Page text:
R. Lewis will have George in his sights


Continuation of rivalry not game's primary focus

Billick issues challenge

Ravens vs. Titans

January 03, 2004|By Brent Jones | Brent Jones,SUN STAFF

One of the best individual rivalries in the NFL has become a near afterthought.

With all the focus on the Tennessee Titans' passing attack, plus the attention given to Jamal Lewis' historic season, little room was left for Ray Lewis vs. Eddie George this week.

Lewis, the Ravens' intimidating linebacker and this season's NFL Defensive Player of the Year, and the Titans' George, the team's leading rusher since moving to Tennessee, likely will meet early in today's first-round playoff game at M&T Bank Stadium.

"Me and Eddie have been going at it since Day One," Lewis said. "We were drafted together, came out in the same year. He started having the better years because his team was having better years, but that changed a couple of years ago. It's always been a good, heated rivalry. We get at each other pretty well. It should be exciting once again."

Outside of a 91-yard effort by George in the playoff game between the teams three years ago, Lewis has held a decided advantage recently.

George is averaging 60.7 yards a game against the Ravens, and his will to play against their defense has been questioned -- most notably in a Sports Illustrated article that quoted cornerback Chris McAlister as saying George curls up like a baby when he faces the Ravens.

The Ravens have done no talking like that heading into today's game. Titans coach Jeff Fisher also has defended George's difficulties. George rushed for 61 yards in last season's 13-12 Ravens win.

"Eddie isn't the only back to struggle against that defense," Fisher said. "They are very well coached, disciplined and very difficult to run against. Eddie and any other back has trouble against them.

"Eddie and Ray are good friends. I asked Eddie earlier in the week if he had spoken to Ray, and he just shook his head nope. Their defense with Ray can stop most backs in the league."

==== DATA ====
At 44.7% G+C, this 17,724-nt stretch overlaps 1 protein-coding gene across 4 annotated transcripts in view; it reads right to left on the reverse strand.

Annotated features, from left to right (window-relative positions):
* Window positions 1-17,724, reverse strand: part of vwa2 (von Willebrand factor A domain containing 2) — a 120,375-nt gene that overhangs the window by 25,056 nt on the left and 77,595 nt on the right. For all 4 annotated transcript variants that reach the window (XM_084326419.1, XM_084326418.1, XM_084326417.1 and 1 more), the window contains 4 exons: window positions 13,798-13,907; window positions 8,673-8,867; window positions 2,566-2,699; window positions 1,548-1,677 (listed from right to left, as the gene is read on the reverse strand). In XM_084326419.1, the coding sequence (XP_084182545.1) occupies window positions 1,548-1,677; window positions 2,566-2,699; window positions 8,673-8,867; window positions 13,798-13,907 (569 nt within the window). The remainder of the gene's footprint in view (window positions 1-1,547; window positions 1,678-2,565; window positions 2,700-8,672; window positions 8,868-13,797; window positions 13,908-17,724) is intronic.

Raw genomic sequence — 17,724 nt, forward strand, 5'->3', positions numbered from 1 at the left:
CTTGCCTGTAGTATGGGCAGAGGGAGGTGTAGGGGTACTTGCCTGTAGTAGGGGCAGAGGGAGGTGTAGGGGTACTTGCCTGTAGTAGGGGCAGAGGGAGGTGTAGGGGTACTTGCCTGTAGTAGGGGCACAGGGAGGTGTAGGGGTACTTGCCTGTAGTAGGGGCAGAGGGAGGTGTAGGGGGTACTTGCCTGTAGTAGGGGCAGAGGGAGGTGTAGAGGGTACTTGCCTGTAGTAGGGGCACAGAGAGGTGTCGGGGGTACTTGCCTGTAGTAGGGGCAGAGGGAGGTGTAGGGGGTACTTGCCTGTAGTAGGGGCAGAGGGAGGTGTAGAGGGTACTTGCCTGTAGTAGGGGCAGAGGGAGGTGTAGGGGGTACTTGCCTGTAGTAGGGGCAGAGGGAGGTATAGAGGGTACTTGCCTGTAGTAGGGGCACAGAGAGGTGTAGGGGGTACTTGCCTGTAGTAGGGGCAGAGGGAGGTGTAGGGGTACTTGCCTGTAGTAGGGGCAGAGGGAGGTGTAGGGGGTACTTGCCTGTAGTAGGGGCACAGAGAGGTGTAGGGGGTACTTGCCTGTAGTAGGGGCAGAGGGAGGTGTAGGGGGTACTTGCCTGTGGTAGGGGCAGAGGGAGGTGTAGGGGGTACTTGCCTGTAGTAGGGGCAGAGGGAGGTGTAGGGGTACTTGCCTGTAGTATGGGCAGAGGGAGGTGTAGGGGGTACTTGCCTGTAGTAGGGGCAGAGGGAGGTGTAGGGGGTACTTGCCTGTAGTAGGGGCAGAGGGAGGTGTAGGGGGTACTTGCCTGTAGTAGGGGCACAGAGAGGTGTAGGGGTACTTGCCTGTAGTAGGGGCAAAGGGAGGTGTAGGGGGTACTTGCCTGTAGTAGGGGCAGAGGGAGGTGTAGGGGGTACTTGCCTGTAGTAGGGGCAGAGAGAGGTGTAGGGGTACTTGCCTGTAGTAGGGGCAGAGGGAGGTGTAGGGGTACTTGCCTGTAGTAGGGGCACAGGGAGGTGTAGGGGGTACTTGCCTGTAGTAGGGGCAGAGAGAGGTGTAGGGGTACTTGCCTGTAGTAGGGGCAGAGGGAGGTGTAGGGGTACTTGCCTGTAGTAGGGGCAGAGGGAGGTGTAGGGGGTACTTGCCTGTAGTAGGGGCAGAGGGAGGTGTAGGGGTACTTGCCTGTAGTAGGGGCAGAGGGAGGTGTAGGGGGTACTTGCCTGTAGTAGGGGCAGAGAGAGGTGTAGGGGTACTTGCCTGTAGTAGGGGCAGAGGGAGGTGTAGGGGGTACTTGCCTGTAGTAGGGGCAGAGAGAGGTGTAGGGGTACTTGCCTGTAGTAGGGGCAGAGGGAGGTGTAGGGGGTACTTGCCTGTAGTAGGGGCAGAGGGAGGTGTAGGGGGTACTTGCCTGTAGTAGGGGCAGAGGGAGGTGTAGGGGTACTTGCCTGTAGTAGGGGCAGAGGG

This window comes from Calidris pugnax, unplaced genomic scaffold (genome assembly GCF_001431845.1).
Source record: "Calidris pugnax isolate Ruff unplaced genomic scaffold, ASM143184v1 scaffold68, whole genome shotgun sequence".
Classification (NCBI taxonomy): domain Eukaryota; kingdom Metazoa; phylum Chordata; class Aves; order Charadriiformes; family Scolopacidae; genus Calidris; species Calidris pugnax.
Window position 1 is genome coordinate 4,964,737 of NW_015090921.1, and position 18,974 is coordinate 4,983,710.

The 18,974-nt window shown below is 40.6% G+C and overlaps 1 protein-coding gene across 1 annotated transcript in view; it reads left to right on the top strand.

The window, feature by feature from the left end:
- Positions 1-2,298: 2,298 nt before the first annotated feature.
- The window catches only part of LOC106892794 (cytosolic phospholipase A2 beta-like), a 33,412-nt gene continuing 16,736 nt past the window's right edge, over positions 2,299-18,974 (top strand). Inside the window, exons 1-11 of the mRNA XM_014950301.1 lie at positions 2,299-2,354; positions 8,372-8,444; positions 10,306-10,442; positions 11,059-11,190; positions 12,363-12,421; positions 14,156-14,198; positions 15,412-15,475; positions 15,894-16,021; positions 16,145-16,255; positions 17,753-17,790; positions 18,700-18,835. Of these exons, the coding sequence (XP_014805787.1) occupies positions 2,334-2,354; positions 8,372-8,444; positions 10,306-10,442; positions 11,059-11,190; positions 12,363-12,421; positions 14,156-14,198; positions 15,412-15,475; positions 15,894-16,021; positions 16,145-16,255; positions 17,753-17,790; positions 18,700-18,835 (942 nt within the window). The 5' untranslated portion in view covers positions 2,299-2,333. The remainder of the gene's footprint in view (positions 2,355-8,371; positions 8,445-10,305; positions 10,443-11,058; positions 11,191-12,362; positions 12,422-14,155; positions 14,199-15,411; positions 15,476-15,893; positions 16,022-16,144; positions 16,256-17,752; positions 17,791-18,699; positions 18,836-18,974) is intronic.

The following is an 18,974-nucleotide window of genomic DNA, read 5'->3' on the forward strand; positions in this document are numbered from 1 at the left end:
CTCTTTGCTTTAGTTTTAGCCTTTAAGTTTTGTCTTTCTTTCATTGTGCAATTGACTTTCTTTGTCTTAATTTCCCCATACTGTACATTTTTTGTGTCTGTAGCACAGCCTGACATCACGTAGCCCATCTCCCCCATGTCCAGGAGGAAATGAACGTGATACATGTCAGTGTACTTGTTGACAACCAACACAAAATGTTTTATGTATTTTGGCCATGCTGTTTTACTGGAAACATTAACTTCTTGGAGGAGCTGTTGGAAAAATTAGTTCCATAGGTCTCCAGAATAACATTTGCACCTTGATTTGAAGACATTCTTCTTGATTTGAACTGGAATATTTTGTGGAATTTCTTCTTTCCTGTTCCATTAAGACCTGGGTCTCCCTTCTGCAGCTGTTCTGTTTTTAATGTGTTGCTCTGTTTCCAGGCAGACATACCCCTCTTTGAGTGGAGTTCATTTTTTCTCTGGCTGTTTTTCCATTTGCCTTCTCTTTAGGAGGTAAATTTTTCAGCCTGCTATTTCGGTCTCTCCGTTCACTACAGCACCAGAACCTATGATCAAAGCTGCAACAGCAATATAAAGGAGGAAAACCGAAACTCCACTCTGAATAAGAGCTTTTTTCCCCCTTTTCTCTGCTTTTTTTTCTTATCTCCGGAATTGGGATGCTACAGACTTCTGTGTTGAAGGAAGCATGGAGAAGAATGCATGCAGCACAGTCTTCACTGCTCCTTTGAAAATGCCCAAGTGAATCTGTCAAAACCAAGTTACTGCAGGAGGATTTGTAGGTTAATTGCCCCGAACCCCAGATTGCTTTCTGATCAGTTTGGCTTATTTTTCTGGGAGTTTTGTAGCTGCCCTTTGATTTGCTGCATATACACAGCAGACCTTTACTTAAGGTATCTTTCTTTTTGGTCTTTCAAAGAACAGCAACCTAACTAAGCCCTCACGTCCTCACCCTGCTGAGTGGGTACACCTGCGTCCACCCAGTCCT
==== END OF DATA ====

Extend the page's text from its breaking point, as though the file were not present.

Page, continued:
Motivational moves

Coach Brian Billick placed a written challenge inside the locker room to the team, demanding the players reach down into their subconscious and be better than they have been all season.

"The challenge is to ourselves to be great," McAlister said. "To go out and do what you have to do to be a champion. Extra film, extra workout, whatever it may be, challenge yourself to get better each week."

McAlister was asked if some of Billick's motivational tactics were similar to those of Los Angeles Lakers coach Phil Jackson.

"I know Phil is a philosophical guy, but I don't have any examples to link the two together," McAlister said.

Chasing wins, not yards

Last week, Jamal Lewis was hounded by the attention surrounding his quest to reach 2,000 rushing yards and possibly break Eric Dickerson's single-season record.

Lewis, whose 2,066-yard total is second all time and ended up 39 short of Dickerson, expressed his pleasure in focusing back on football.

"I can breathe again," Lewis said. "None of that matters, none of the yards matter. The only thing that matters now is winning. That is a lot of pressure off my back, and I can just play football."

Heap gets handle on role

Pro Bowl tight end Todd Heap has just one catch in four of the past six games, but he is content to keep a low profile.

Although Heap made waves earlier this season when he expressed displeasure about not being more involved in the offense, he kept the focus on the Ravens' offense as a whole rather than his place within it when answering questions this week.

"Right now, we are running the ball, and we are running the ball well," Heap said. "That is our main focus offensively. I am still going to do my part. All of us receivers, we are going to do our part, just making plays on the outside. Our main focus is to get Jamal going and work off of that."

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